Tuesday, July 28, 2009
Today, I see that Tom Petruno (LA Times) is reporting that just 30% of the respondents to a Gallup poll ranked the Federal Reserve Bank's performance as "good" or "excellent", which is below the IRS. Here is an excerpt from the article:
The Gallup Poll found that just 30% of respondents rated the Fed’s performance either "good" or "excellent." Thirty-five percent rated the central bank’s performance "only fair" and 22% gave the Fed a "poor" rating. (The rest, 13%, were honest enough to say they had no opinion.)The problem is: that it is highly likely that survey respondents, i.e., the public, are misrepresenting the Treasury's actions for the Fed's actions (or vice versa). Tom Petruno indicates this in the article:
The eight other U.S. agencies tracked by the poll all received higher combined good/excellent ratings than the Fed. No. 1 on the list: the Centers for Disease Control and Prevention, which 61% of respondents said was doing a good or excellent job.
The Fed even was outranked by Homeland Security, which got a 46% good/excellent rating, and by the IRS, at 40%.
The Fed’s negative rating also may reflect that the Treasury wasn’t included in the Gallup Poll, which surveyed 1,018 adults July 10-12. People may have been grading the Fed as a proxy for the Treasury.To be sure, the Fed is purchasing Treasury debt, but the Fed remains autonomous from Congress' ever-growing deficit. Fiscal policy versus monetary policy: even Market Watch got it wrong. Watch this video, where they attribute the stimulus bill and Congressional deficit to Helicopter Ben.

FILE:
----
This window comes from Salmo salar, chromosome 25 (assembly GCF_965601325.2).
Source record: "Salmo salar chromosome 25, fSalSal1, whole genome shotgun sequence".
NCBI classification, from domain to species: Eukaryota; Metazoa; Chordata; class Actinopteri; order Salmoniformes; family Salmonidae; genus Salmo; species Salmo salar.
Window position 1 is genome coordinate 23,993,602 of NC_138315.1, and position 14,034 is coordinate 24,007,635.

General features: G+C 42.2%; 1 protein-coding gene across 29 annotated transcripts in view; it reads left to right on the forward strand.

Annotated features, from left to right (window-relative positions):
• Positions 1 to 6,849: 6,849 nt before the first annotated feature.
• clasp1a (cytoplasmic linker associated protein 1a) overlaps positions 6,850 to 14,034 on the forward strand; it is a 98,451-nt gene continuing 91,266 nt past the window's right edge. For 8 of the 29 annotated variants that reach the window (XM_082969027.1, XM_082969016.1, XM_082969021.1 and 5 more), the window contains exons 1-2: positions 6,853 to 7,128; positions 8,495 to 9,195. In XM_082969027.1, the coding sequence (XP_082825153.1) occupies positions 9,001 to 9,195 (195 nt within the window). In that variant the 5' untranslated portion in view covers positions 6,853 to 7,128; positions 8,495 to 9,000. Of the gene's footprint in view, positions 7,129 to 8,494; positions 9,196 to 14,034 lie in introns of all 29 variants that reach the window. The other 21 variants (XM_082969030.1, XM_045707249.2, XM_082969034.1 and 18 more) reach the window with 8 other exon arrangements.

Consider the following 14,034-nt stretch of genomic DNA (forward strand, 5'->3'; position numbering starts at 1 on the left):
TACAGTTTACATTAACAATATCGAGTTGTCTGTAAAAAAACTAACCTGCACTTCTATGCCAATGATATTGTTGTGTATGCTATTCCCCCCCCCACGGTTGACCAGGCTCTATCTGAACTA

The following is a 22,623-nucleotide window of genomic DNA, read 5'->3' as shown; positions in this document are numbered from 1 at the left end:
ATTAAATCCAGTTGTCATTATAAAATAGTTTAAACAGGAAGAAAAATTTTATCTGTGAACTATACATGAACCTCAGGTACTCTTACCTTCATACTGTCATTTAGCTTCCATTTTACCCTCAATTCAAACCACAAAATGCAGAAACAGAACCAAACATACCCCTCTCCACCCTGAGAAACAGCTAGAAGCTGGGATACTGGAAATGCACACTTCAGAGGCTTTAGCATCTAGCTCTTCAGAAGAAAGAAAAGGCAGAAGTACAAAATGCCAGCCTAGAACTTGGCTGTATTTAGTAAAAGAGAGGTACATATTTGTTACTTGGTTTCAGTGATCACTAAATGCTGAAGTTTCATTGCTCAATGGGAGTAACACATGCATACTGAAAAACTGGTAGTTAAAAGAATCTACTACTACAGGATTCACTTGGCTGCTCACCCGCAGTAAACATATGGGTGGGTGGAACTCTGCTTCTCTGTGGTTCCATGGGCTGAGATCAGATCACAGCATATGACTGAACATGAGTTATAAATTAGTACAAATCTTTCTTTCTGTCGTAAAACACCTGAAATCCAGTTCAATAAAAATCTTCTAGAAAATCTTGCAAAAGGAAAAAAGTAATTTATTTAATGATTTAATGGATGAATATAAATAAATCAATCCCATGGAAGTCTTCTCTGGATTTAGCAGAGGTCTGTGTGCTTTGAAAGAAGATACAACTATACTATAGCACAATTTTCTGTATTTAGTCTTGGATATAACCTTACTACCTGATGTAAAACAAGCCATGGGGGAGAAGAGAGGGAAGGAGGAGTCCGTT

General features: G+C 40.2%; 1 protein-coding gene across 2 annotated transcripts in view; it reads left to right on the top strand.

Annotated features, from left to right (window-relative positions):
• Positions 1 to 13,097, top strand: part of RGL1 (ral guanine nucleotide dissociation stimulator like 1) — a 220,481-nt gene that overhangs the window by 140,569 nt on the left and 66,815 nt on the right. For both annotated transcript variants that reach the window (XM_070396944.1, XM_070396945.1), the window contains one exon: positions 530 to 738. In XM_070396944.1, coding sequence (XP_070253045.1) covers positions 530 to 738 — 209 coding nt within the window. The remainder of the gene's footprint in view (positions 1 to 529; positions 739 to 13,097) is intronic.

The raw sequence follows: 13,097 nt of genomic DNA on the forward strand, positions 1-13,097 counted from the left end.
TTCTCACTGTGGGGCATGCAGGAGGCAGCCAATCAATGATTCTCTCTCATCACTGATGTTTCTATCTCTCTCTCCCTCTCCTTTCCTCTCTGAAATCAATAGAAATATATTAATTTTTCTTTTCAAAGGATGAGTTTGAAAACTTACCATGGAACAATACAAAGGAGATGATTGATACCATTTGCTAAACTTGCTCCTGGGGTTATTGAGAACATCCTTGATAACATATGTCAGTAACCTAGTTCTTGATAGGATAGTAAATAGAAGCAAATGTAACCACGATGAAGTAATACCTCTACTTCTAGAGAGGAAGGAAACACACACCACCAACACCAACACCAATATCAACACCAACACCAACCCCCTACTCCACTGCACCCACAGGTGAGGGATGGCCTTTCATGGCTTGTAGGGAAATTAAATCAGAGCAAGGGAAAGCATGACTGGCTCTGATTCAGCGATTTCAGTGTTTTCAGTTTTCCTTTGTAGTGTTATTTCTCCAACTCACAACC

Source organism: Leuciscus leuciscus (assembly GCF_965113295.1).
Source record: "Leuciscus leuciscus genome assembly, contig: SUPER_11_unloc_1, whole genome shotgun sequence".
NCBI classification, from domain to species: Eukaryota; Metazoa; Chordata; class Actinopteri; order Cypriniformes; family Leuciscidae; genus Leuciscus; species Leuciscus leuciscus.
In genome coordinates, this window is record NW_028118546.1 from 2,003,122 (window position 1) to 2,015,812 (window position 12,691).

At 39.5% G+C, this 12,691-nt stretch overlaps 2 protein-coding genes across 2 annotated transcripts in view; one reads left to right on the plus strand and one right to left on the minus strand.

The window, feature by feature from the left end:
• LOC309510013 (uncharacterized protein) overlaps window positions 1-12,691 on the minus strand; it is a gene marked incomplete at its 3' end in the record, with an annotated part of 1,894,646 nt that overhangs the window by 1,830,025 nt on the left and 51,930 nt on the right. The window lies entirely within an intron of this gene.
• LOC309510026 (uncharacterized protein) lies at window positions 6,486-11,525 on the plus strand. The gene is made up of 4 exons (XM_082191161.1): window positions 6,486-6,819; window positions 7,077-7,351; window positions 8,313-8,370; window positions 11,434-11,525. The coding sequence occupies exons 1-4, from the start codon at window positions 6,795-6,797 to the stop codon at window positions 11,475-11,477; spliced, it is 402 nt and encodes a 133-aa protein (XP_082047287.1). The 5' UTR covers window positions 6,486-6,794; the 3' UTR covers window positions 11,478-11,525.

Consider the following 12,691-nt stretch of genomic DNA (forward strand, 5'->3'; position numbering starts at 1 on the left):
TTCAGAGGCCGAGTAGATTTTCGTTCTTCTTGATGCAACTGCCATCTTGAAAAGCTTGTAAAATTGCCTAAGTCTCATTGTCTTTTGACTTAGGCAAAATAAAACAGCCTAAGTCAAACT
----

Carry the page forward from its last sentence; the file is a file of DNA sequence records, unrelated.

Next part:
The video is funny, but completely off key. The Fed and the Treasury are separate entities: the Treasury's deficits are not equal to the Fed's excessive easing measures. One could argue that the Fed is paying for the government deficits (i.e., monetizing the debt), and it technically is since the Fed is targeting lower Treasury rates through its buyback program. However, that is just $300 billion of the Fed's $trillion in liquidity measures and asset purchase programs, all of which can be "taken back" (hence, the Fed's exit strategy). The Treasury must "take its measures back" too, but that requires paying down a deficit - completely different. The Fed is working on its own, and is not "in bed" with the Treasury.
In fact, the Fed must reiterate this over and over in order to maintain its credibility with financial markets. At least that is what Bernanke was trying to do last night in front of a group in Kansas City (see video below). I did notice, however, that speaking "layman" is not one of Bernanke's fortes.
The public's confusion as to what constitutes monetary and fiscal policy is not helped by these incomplete polls and videos (the Market Watch video).